Edge Analytics writes the value of the X-Forwarded-For header to the x_forwarded_for_ip dimension. To determine the client IP that made the request to Edge, use the values in the ax_true_client_ip or ax_resolved_client_ip dimenstions. See Analytics metrics, dimensions, and filters reference for more.

For any version of Edge for the Private Cloud, you can configure it to consider all IPs in the X-Forwarded-For header. You'd want to do this in an architecture where you trust the IP addresses in X-Forwarded-For. Configuring Edge to allow X-Forwarded-For IP addresses involves setting the feature.enableMultipleXForwardCheckForACL property in your organization.

Private Cloud customers set the feature.enableMultipleXForwardCheckForACL property with the following API call. If there are other properties set on your organization, be sure to include those as well. Otherwise, they'll be removed.
curl -u email:password -X POST -H "Content-type:application/xml" http://host:8080/v1/o/myorg -d \
"<Organization type="trial" name="MyOrganization">
    <DisplayName>MyOrganization</DisplayName>
    <Properties>
        <Property name="feature.enableMultipleXForwardCheckForACL">true</Property>
        <!-- Include other existing properties as well. -->
    </Properties>
</Organization>"

After changing the value of the feature.enableMultipleXForwardCheckForACL property, you must restart your Message Processors, as described in Start/stop/restart individual components.

About IP masking with CIDR notation

CIDR notation (Classless Inter-Domain Routing) is a way of indicating a range of IP addresses through masking. It applies to both IPv4 and IPv6. Here's how it works. We'll use IPv4 in our examples for simplicity.

IP addresses are groups of numbers separated by periods. In binary terms, each group is a specific number of bits (8 for IPv4 and 16 for IPv6). The IPv4 address 198.51.100.1 looks like this in binary:

11000110.00110011.01100100.00000001

That's 4 groups of 8 bits, or 32 total bits. With CIDR, you can indicate a range by adding a /number (1-32) to the IP address, like this:

198.51.100.1/24

In this case, the 24 is the number you would use for the mask attribute value in this policy.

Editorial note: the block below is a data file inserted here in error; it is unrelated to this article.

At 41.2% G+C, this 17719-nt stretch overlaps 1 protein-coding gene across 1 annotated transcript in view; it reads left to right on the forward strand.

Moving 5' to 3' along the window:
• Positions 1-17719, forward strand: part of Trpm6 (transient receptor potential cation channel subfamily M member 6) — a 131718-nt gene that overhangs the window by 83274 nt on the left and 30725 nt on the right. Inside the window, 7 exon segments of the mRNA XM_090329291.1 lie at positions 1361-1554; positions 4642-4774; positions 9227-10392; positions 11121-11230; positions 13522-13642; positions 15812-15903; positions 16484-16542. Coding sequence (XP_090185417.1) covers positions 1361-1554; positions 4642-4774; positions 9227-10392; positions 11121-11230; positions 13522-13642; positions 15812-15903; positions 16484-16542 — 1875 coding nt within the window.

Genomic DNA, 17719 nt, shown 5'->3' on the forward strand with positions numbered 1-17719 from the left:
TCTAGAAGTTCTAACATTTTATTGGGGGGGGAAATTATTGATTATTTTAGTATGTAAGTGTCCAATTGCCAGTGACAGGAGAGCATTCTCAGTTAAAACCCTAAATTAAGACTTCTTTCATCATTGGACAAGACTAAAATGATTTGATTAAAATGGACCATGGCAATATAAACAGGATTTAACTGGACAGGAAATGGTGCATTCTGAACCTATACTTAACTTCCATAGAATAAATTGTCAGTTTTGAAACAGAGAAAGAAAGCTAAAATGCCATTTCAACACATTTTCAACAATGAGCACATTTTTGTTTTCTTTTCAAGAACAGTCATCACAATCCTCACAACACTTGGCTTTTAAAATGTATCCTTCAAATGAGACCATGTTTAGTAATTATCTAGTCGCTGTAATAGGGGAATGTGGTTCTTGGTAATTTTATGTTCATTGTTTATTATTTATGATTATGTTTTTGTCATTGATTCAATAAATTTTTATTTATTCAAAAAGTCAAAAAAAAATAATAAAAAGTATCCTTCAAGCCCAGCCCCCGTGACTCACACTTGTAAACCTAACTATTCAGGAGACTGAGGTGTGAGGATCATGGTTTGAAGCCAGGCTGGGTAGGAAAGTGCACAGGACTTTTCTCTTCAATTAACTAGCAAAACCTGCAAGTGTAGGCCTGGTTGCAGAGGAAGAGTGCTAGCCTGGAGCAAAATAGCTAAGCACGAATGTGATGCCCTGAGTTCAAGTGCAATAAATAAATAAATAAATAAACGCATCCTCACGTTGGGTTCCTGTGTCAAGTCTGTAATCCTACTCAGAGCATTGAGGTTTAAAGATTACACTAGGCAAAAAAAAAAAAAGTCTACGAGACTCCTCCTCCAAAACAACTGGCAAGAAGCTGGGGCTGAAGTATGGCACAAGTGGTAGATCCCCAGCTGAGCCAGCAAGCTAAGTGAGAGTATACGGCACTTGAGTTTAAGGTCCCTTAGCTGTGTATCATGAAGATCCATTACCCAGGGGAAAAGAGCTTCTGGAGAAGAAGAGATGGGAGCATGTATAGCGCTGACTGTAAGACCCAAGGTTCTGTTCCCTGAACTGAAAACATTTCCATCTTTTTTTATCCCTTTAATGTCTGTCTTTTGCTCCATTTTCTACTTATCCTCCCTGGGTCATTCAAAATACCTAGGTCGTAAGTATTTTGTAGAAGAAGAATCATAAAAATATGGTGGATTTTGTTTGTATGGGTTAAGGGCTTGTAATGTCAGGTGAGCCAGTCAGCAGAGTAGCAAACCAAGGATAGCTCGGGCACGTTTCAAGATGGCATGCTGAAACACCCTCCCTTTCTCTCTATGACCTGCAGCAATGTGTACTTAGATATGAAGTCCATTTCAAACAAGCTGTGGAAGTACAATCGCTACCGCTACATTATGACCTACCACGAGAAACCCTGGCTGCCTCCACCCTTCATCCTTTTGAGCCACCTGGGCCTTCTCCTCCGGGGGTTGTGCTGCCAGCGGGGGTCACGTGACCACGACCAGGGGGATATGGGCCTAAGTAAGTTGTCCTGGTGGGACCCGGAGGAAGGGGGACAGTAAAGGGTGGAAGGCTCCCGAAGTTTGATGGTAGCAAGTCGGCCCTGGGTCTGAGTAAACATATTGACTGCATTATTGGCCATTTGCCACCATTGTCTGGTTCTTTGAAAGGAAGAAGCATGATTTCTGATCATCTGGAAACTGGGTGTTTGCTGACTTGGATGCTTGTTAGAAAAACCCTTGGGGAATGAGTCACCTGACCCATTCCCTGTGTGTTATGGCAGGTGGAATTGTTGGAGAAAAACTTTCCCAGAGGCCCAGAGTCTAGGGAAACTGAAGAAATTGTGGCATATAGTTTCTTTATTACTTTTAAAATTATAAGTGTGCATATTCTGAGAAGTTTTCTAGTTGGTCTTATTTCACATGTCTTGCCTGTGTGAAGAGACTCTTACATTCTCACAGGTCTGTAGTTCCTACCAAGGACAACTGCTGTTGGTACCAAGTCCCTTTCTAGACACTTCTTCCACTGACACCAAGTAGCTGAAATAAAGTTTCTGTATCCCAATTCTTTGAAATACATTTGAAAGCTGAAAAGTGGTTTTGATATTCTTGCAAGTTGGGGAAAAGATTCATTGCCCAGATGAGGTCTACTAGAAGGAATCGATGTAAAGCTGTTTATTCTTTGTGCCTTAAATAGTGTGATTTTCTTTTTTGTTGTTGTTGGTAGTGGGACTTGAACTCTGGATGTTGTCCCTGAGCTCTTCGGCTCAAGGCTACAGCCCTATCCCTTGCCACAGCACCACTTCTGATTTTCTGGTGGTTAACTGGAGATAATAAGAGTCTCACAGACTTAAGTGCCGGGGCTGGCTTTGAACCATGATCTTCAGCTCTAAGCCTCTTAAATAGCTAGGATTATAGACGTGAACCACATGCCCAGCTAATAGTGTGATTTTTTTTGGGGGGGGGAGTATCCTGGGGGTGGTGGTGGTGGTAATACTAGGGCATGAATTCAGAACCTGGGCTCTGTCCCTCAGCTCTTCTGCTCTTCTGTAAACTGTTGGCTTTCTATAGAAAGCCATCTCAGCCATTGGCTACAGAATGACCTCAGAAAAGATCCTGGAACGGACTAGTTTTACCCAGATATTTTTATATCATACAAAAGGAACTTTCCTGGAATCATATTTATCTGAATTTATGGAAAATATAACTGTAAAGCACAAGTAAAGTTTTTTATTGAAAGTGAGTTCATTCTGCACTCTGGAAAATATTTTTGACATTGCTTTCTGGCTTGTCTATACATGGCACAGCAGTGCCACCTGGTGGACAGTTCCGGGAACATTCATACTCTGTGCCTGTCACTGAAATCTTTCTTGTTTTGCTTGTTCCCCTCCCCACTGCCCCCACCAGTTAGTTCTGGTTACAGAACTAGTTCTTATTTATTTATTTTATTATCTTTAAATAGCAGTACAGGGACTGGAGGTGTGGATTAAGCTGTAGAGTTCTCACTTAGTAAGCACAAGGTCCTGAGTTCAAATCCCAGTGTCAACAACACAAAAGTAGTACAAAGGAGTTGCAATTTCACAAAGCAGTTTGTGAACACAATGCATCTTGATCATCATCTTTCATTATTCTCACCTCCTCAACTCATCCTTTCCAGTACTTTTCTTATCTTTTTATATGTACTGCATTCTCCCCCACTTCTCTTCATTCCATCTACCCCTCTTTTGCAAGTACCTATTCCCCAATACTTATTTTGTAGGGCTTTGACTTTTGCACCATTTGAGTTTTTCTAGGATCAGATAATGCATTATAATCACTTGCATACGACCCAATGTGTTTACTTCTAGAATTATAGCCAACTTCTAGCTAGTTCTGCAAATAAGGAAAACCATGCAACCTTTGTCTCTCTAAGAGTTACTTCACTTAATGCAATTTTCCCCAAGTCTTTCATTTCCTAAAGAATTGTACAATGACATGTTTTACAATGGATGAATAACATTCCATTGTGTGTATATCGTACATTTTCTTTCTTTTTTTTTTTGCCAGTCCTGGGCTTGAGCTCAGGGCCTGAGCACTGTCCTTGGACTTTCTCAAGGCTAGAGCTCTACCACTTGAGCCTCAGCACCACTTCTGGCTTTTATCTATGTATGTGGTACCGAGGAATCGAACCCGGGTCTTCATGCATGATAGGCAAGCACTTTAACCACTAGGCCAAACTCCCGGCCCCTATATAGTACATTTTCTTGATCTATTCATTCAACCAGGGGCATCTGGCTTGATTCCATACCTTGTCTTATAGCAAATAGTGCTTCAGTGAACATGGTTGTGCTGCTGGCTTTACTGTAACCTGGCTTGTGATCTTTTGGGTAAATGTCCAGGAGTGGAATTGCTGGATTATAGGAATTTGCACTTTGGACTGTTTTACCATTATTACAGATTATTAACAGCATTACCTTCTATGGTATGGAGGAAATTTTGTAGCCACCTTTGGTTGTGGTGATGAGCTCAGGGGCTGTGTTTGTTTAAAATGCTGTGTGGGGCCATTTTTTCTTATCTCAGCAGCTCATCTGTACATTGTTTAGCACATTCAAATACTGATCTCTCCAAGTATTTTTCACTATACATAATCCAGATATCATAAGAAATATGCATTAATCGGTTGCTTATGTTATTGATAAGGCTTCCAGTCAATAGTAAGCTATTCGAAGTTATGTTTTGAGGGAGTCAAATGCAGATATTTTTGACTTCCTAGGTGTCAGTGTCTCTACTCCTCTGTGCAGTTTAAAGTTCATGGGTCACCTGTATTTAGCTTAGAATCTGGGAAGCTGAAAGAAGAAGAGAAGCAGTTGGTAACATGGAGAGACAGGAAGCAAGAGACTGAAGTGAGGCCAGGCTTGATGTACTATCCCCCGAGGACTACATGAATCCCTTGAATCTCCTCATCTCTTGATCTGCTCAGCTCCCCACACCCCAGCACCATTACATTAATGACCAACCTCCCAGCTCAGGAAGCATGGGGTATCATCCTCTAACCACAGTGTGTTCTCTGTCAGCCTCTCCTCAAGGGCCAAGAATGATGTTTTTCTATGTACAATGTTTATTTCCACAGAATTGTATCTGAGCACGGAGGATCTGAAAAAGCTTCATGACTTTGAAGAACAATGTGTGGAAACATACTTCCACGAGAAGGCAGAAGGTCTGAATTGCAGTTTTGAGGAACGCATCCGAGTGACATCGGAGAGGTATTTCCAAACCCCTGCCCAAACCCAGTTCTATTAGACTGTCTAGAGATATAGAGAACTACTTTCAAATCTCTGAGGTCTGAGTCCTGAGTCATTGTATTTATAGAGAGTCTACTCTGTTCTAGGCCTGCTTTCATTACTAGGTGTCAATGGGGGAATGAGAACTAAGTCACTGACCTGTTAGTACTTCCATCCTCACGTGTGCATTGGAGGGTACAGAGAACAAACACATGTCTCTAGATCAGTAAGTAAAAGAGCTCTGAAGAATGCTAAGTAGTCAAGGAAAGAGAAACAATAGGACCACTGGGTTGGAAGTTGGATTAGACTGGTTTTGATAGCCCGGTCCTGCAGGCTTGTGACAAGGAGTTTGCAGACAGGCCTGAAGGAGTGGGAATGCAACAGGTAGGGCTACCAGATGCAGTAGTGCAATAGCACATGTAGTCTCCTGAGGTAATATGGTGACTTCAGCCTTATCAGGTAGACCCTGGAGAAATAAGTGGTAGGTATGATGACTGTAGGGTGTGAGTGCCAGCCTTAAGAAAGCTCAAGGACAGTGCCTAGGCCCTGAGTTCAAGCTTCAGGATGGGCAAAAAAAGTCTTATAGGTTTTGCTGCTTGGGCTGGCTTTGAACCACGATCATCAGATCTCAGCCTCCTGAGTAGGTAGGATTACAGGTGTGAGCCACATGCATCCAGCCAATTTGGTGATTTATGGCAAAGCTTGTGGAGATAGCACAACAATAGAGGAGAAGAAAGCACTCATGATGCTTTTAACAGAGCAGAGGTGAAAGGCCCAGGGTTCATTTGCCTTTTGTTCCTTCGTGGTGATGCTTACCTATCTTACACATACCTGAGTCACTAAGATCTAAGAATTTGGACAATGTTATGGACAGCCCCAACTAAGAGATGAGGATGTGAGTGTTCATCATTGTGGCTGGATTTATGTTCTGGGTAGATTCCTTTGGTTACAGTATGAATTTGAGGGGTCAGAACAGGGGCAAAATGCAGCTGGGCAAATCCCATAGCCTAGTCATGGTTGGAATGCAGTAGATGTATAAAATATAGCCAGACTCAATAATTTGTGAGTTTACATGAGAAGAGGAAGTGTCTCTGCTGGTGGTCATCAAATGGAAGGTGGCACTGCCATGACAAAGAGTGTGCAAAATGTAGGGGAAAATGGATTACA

This notation means, "Keep the first 24 bits exactly as is, the remaining bits can be any value 0 through 255." For example:

Keep these exactly as is Possible values for the last group
198.51.100. 0 - 255

Notice that the mask happens at the end of group three. This makes things nice and tidy, in essence creating a mask like this: 198.51.100.*. In most cases, using multiples of 8 (IPv4) and 16 (IPv6) will give you the masking level you want:

IPv4: 8, 16, 24, 32

IPv6: 16, 32, 48, 64, 80, 96, 112, 128

However, you can user other numbers for finer-grained control, which involves a little binary calculation. Here's an example using a mask of 30:

Keep these exactly as is Possible values
11000110.00110011.01100100.00000 (first 30 bits) 0000000, 0000001, 0000010, or 0000011
198.51.100. 0, 1, 2, or 3

In this example, with the configuration set to <SourceAddress mask="30">198.51.100.1</SourceAddress>, the following IPs would be allowed (or denied, depending on your rules):

  • 198.51.100.0
  • 198.51.100.1
  • 198.51.100.2
  • 198.51.100.3

Element reference

The element reference describes the elements and attributes of the Access Control policy.

<?xml version="1.0" encoding="UTF-8" standalone="yes"?>
<AccessControl async="false" continueOnError="false" enabled="true" name="Access-Control-1">
    <DisplayName>Access Control 1</DisplayName>
    <IPRules noRuleMatchAction = "ALLOW">
        <MatchRule action = "ALLOW">
            <SourceAddress mask="32">198.51.100.1</SourceAddress>